Are You Cleaning Your House With These Toxic Chemicals? There Are Safer Alternatives

Are You Cleaning Your House with Toxic

Do you know what’s in the products you use to clean your house? While common household cleaning products can make your home look and smell clean, they often contain toxic chemicals.

Here are some toxins that may be lurking in your cleaning products, and safer alternatives you can use to keep your home truly clean.

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1. Ammonia and Bleach

Ammonia and bleach can be found in many surface and bathroom cleansers. They are used to kill bacteria and viruses, and you may think that by using them in your home, you’re making yourself healthier.

In fact, ammonia and bleach are powerful lung and eye irritants. In addition, scientists now think that the overuse of strong antiseptic cleaning products encourages the growth of dangerous antibiotic-resistant bacteria.

Never use ammonia and bleach at the same time. They will react with each other to create a poisonous gas.

Use organic cleaning products that are ammonia and bleach-free.

You can use vinegar and baking soda to clean naturally. White vinegar is a mild antiseptic. Put some in a spray bottle to create your own surface cleaner.  Baking soda is abrasive and has mild whitening properties. Make a paste of baking soda and vinegar to scrub away stubborn stains.

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2. Triclosan

Triclosan is a disinfectant added to personal care products as well as cleaning products. It’s a known endocrine disruptor.

Look for organic products that are triclosan-free, or use vinegar for its natural disinfecting power. Lemon juice, a natural disinfectant with mild lightening properties, can add a fresh smell.

Don’t forget that you can kill germs just by washing with hot, soapy water.

3. Phthalates

Phthalates are often found in synthetic fragrances added to cleaning products. They are known endocrine disruptors.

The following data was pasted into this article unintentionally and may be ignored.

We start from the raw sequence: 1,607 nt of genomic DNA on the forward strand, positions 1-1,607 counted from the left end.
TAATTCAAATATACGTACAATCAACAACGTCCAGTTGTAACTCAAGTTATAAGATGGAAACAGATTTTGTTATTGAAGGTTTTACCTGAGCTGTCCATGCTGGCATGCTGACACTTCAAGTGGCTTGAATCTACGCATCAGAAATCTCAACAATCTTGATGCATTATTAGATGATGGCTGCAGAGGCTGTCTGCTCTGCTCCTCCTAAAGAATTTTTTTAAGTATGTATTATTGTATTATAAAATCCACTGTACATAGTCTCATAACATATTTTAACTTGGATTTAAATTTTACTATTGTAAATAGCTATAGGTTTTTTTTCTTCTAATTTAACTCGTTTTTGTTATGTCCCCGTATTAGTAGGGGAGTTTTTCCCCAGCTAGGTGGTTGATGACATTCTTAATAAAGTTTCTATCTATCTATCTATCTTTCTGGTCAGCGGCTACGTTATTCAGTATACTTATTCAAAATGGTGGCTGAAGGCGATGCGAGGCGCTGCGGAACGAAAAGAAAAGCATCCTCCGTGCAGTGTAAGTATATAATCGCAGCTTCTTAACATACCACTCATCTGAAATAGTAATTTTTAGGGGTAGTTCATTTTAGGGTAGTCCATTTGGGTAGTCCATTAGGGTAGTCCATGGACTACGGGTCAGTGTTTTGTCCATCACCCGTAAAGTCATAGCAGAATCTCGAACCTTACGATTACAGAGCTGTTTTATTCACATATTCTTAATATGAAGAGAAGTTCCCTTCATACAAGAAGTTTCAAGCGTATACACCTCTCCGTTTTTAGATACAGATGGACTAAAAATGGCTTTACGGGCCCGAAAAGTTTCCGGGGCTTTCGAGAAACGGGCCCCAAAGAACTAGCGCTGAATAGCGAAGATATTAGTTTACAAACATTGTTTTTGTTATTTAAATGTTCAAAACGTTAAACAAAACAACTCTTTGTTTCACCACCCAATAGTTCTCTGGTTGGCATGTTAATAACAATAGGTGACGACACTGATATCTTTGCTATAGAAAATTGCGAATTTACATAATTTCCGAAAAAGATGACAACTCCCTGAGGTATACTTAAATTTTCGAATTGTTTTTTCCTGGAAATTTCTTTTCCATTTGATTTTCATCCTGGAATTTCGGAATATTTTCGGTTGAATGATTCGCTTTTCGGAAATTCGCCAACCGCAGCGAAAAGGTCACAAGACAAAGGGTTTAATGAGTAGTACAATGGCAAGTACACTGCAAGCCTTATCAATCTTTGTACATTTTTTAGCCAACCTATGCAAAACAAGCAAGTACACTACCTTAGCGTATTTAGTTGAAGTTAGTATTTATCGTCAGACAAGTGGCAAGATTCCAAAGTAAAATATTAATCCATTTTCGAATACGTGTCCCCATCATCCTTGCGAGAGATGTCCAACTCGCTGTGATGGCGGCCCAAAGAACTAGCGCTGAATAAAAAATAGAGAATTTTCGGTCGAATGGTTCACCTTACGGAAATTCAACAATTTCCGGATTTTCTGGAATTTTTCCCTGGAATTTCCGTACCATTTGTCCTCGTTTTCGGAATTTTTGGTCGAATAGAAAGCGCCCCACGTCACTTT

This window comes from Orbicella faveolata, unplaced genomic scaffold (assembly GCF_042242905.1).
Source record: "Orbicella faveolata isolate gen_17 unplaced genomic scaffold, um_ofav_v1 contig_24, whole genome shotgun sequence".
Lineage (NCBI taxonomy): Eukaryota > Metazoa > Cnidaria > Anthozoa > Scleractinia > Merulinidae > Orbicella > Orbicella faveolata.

Always purchase fragrance-free products. You can use lemon juice or essential oils, such as lavender or tea tree oil, to add a natural fragrance.

Some people are very sensitive to strong smells. It may be enough to simply open your windows and let the fresh air in.

4. Perchloroethylene

Also known as tetrachloroethylene, perchloroethylene is found in spot remover. It can irritate the skin and upper respiratory tract. Perchloroethylene is known to cause cancer in animals. It may cause nervous system damage.

Get rid of stains on clothing by pretreating with vinegar before doing your laundry. You can also use vinegar to remove stains on carpet.

5. DEA and TEA

Diethanolamine (DEA) and triethanolamine (TEA) are added to dishwashing liquid and laundry detergent to create suds. Manufacturers add them to make you think you’re getting your clothes and dishes extra clean.

These chemicals are skin, eye and respiratory system irritants. They can cause organ damage. According to some studies on animals, they can increase your risk of developing cancer.

Both DEA and TEA can interact with nitrites – substances that are used in preservatives and are sometimes found in cleaning products as contaminants. When they react with nitrites, they can form carcinogenic chemicals called nitrosamines.

Don’t be fooled into believing that more suds equals cleaner clothes and dishes. Switch to organic products or make your own. If you prefer to go the DIY route, you can make your own laundry detergent with baking soda and chopped up, fragrance-free bar soap.  Mix baking soda, washing soda, lemon juice and sea salt to create your own dishwashing liquid.

6. 2-Butoxyethanol

Often found in window cleaners and surface cleaners, 2-butoxyethanol irritates the eye, nose and throat and can damage major organ systems.

Use vinegar to give your windows and mirrors a streak-free shine. You can clean surfaces with vinegar or a vinegar and baking soda paste.

Always Check the Ingredients

Be careful! Cleaning products can be labeled “natural” or “green” and still contain toxic chemicals. Read the label, and if you’re still not sure of a product’s safety, don’t buy it.

Additional Sources:

How Toxic Are Your Household Cleaning Supplies, Organic Consumers Association

Guide to Healthy Cleaning, Environmental Working Group

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